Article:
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Dr Marco Bernini

Associate Professor in Cognitive Literary Studies

Associate Professor in Cognitive Literary Studies in the Department of English Studies+44 (0) 191 33 43265
Lead of Narrative and Cognition Lab in DRP-MH in the Institute for Medical Humanities



Before taking up my current position, I have been a Marie Curie Junior Research Fellow (2012-2014) and a Wellcome Postdoctoral Research Associate (2014-2018) in the Department of English Studies at Durham University. My first postdoctoral appointment was as a IASH fellow at the University of Edinburgh (2011-2012). I am also a core member of the Wellcome Trust interdisciplinary project on auditory-verbal hallucinations ‘Hearing the Voice' at Durham University (2012-2021). I sit in the Steering Committee of the Institute of Medical Humanities. Outside Durham, I have been a member of a project on 'Narrative and Complex Systems' at the University of York (Interdisciplinary Centre for Narrative Studies) and of the 'History of Distributed Cognition' project (2014-2018; University of Edinburgh). I have been co-leading with Ben Alderson-Day (Department of Psychology, Durham) an interdisciplinary IAS Major Project on 'Dreams, Narrative and Liminal Cognition' in 2020-2022 (Durham University).

Research Interests

My research interests are in narrative theory, cognitive narratology, modernist / contemporary literature and cognitive sciences. I have mainly worked on how literary narratives portray or, as I have been arguing, properly explore cognitve processes (e.g., levels of consciousness and self, transparency and opacity in self-knowledge and metacognition, memory, mindwandering, inner speech, moods and emotions, embodied and enactive couplings with the environment, hypnagogic and hypopompic transitions, altered and hallucinatory perceptions, dream states). I also worked on an application of the extended mind view to the relationship between writing and authorial intentionality, and on a narrative approach to cognitive theories of complexity and emergence. I have a forhcoming book on Samuel Beckett and cognition (Beckett and the Cognitive Method: Mind, Models, and Exploratory Narratives) with Oxford University Press.

I would welcome PhD proposals on:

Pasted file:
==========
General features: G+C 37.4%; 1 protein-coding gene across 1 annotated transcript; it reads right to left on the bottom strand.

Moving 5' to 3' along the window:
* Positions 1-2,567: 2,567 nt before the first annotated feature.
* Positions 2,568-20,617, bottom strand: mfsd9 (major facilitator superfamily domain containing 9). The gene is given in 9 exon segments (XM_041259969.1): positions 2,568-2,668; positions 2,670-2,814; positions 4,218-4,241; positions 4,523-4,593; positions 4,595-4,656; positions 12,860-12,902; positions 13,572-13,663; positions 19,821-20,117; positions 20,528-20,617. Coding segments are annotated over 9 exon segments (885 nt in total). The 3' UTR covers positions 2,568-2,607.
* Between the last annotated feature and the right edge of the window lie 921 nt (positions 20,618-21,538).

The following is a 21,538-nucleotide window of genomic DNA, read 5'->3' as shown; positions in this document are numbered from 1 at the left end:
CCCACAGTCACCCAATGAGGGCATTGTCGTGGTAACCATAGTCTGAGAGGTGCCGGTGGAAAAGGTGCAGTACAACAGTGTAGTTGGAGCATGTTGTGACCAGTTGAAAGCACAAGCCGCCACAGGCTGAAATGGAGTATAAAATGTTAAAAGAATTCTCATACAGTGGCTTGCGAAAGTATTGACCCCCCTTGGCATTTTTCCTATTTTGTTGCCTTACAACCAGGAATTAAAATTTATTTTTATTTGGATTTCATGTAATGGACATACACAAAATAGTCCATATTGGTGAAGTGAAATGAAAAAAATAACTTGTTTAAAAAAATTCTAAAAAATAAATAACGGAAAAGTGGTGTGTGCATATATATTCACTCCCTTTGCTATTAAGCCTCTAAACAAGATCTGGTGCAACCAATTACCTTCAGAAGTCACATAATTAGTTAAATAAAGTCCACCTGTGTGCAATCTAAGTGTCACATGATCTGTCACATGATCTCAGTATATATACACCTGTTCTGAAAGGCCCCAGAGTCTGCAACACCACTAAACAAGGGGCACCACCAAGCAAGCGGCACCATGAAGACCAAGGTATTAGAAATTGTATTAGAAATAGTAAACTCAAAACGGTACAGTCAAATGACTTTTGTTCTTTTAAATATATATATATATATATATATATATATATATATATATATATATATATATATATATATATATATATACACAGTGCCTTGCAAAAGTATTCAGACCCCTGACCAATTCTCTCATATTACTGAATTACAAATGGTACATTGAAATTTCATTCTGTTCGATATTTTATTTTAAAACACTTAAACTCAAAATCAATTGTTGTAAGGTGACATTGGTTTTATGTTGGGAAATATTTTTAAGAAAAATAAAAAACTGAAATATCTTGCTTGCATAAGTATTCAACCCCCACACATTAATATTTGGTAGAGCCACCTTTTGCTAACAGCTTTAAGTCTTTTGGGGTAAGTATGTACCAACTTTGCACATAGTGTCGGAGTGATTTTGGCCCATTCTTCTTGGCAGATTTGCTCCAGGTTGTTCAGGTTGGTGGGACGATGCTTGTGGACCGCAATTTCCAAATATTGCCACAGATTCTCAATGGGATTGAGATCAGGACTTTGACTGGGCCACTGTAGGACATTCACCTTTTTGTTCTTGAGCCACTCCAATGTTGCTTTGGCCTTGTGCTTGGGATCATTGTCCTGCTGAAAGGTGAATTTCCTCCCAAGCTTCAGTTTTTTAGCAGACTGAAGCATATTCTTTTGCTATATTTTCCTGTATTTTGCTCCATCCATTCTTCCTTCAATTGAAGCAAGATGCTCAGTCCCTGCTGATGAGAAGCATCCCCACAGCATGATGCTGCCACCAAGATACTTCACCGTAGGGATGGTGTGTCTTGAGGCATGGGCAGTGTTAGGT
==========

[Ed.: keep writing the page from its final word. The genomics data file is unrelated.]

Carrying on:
• Narrative Theory
  • Cognitive Narratology
  • Samuel Beckett
  • Immersion, Reading and Storyworlds
  • Narrative, Self and Consciousness
  • Narrative, Emergence and Complexity
  • Narrative, Dreams and Hallucinations
Mind and Narrative (Level 3 Special Topic; Designed and Individually Taught)

How can literary narratives represent or explore the mind? To answer this relatively simple question, we need to undertake a quite complex, interdisciplinary journey to understand what the mind is and what it does in its everyday inner, outer, imaginative, embodied, linguistic, intersubjective, emotional, dreamlike experiences and interactions with the real world. This means first becoming familiar with contemporary cognitive scientific models of the mind and of a variety of cognitive processes, before looking at the ways whereby these have been rendered in, and explored by, literary storyworlds. This Special Topic module therefore will take on a parallel journey into the mind by comparing and contrasting cognitive science with theories of narrative. This is the agenda of the emergent field of cognitive literary studies, to which this module can be considered as an advanced introduction. 

Narrative and Thresholds of Consciousness (MA level; co-designed and co-taught with Dr Peter Garratt)

Consciousness is not a monolith: it comes in degrees of awareness, agency and control. When we fall asleep or wake up, are tired or in grief, dream or meditate, wander in thoughts or get immersed in a novel, we enter a liminal zone of consciousness and cognition, where we lose some aspect of our self and witness or engage with spontaneous, intrusive, imagistic, phantasmal presences, thoughts and perceptions. Liminal cognition has only recently started to be explored by contemporary cognitive science, whereas it has been widely explored by novelists and writers of short fiction and memoirs. By critically exploring a diverse range of writing from the nineteenth century to the present, this module will assess how literature can enrich, challenge and correct cognitive scientific models of liminality. Texts studied on the module may change from year to year, but they may include works (or extracts of works) by such writers as De Quincey, Brontë, Dickens, George Eliot, George Egerton, Lewis Carroll, Henry James, Woolf, Proust, Beckett, Joyce, Mansfield, Susanna Clarke, Ali Smith, Sarah Shun-Lien Bynum, Hilary Mantel.

Esteem Indicators


Authored book

Book review

Chapter in book

Journal Article

Newspaper/Magazine Article